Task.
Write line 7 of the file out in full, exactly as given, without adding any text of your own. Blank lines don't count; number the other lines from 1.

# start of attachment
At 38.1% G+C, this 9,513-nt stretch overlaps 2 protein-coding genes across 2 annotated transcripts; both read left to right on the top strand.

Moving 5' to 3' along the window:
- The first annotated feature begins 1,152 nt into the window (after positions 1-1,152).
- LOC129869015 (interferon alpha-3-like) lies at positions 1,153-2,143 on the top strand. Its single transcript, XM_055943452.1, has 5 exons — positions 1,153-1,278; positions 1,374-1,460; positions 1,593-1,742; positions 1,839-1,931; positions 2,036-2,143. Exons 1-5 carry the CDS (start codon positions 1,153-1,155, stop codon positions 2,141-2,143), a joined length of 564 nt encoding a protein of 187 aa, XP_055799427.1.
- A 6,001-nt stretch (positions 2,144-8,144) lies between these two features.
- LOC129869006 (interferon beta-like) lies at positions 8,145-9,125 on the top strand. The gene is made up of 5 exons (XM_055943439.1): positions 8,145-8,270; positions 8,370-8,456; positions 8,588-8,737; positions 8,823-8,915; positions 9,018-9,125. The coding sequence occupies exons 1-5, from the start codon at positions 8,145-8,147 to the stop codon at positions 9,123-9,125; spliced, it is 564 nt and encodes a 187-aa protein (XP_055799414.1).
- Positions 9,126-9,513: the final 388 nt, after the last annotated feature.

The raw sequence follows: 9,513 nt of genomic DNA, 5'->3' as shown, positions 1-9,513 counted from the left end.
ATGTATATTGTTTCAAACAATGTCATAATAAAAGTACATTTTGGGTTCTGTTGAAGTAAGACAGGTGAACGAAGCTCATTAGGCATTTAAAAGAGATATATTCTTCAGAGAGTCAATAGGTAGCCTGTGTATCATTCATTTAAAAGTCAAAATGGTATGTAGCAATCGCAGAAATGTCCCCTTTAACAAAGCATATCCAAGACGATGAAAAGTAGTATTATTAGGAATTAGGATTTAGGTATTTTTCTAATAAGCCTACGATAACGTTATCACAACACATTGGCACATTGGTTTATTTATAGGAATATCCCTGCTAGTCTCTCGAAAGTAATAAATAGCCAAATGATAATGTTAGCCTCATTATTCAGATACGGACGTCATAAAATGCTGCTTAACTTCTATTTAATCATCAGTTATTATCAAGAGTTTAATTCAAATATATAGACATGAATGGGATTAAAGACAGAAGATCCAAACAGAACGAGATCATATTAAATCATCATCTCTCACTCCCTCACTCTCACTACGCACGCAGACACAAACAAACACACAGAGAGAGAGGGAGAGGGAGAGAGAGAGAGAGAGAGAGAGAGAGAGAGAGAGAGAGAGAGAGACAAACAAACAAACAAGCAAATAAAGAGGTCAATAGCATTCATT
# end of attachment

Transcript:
- Positions 9,126-9,513: the final 388 nt, after the last annotated feature.